I never understood why they stretched out the Hogan-Sting blowoff so long when it would have killed as the main event to Starrcade 1996. Sting wouldn't have had 15 months of ring rust, which would have helped the match quality immensely. And with no Bret Hart to play off Montreal, the ending might have made more sense.


    Blow off Sting-Hogan in December 1996, with Piper playing the role of Sting motivator, and then lead into the Hogan-Piper feud for SuperBrawl without the title.

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  28. Has WWE ever nailed the big 4 PPVs like they did in 1998?

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  29. Seriously, WWE should just make every new writer they hire watch the years 1997 and 1998 and say "learn how we did shit and made it awesome."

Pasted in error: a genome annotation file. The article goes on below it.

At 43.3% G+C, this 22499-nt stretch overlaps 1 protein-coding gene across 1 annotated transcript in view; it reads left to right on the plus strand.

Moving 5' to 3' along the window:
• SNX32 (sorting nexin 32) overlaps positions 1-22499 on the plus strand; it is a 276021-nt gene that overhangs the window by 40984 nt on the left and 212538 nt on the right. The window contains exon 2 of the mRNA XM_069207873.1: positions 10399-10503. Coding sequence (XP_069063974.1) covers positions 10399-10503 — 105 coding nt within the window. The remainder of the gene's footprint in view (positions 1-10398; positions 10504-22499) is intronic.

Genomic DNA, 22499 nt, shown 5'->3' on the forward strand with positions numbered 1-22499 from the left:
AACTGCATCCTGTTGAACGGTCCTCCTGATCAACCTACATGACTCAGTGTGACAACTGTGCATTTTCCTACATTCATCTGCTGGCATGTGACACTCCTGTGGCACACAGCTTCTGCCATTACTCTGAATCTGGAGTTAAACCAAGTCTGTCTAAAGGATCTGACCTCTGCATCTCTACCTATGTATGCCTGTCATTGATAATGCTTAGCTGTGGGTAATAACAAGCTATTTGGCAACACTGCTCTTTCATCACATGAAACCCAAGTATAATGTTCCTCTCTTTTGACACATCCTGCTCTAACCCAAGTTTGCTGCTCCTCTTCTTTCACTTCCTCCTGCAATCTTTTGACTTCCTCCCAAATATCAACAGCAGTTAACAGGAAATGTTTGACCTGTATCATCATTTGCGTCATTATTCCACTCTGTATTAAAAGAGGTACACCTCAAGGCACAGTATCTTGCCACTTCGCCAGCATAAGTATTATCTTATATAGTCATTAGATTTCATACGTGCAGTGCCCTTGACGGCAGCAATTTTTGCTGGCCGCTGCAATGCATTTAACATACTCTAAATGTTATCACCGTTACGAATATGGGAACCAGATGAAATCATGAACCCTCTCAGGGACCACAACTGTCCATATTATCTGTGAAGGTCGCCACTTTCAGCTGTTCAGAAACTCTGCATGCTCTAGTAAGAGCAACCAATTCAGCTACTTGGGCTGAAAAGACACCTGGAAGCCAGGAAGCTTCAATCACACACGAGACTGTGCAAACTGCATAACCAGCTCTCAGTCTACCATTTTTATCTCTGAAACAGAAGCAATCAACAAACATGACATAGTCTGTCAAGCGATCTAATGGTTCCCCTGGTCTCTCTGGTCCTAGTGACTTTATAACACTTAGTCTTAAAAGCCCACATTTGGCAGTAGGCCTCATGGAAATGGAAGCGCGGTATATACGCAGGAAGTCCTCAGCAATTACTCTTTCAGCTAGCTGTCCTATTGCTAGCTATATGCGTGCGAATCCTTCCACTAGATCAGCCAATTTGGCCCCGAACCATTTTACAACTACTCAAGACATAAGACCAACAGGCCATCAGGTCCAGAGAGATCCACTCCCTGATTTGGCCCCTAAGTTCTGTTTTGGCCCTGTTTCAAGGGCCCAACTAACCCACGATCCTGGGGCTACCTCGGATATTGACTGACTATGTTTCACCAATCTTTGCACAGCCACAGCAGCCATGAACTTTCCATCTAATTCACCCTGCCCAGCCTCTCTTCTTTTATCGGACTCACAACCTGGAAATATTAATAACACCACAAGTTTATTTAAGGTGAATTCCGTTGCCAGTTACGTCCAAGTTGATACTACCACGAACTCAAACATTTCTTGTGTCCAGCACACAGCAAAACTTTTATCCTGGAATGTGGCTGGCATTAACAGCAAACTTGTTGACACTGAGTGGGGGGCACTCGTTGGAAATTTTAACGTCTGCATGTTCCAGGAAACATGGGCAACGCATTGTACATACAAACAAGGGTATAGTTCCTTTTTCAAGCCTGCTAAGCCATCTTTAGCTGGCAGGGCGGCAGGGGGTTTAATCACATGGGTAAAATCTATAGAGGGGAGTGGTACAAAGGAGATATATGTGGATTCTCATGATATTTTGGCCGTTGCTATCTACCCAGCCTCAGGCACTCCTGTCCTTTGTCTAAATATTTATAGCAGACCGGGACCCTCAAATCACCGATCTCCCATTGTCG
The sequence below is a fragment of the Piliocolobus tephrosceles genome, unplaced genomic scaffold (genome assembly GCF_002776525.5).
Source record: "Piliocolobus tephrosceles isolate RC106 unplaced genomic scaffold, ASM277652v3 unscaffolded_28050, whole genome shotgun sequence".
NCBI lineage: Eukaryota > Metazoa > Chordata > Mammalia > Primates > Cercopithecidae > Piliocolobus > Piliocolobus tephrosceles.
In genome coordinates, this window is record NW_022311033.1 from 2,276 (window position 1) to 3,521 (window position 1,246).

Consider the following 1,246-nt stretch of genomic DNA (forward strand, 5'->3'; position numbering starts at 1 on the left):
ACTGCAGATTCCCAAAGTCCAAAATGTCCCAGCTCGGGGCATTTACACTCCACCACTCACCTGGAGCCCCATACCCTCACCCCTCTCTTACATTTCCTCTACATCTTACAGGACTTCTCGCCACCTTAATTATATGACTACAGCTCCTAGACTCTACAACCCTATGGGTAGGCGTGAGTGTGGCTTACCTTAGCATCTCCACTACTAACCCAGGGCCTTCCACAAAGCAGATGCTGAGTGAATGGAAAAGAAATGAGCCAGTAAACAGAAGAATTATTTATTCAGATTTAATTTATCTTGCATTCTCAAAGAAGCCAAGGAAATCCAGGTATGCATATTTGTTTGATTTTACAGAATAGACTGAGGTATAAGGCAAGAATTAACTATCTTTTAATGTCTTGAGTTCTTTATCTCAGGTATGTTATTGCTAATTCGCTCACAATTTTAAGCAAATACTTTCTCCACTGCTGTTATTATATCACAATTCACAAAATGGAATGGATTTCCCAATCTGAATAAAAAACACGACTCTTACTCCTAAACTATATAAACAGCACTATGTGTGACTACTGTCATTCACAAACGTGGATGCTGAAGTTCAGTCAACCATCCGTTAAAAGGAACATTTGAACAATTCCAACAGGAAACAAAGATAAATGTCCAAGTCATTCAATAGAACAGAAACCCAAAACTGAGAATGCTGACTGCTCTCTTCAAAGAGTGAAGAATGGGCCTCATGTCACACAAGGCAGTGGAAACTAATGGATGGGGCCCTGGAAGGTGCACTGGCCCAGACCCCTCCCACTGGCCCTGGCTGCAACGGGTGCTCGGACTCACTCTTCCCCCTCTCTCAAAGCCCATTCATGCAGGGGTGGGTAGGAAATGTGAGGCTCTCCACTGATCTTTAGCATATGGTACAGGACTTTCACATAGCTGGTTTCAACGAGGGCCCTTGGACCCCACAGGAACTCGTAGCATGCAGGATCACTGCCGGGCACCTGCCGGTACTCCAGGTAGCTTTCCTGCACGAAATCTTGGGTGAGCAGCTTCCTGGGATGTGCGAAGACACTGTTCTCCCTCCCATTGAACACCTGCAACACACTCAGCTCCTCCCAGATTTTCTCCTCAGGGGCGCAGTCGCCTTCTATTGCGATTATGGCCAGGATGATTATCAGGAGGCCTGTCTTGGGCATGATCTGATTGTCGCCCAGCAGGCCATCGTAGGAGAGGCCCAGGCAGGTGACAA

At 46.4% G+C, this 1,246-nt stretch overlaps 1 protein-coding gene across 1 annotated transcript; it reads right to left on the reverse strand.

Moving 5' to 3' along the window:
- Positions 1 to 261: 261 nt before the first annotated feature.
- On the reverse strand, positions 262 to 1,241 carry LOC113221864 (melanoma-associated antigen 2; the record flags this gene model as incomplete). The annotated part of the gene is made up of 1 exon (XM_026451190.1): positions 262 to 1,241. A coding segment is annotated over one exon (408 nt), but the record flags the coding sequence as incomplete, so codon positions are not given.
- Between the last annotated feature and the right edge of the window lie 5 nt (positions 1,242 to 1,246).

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  30. That's what everyone was thinking. The story was over. I thought the next progression would be Vince feuding with the Rock since he failed him.

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  31. They leave that on the Network, but edit Jericho vs Johnny Grunge out of the same show.

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  32. I had checked out by that point, so I don't remember it. Checked out of Nitro, not the mental institution.

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  33. One thing WWE always did really well was always making the main events of Summerslam be almost as epic as their Wrestlemania main events, if not better (with some obvious exceptions like Diesel/Mabel):


    Bret/Bulldog and Warrior/Savage, Bret/Owen, Shawn/Vader, Bret/Taker, Austin/Taker, Austin/Triple H/Mankind (well, it felt like a big deal when it was Austin/HHH before they did all the changes), Rock/Angle/Triple H, Angle/Austin and Rock/Booker, Rock/Brock, Benoit/Orton, Team WWE/Nexus, Punk/Cena, Brock/ Triple H, Bryan/Cena, Brock/Cena,

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  34. Virgil's Gimmick TableSeptember 2, 2014 at 5:22 PM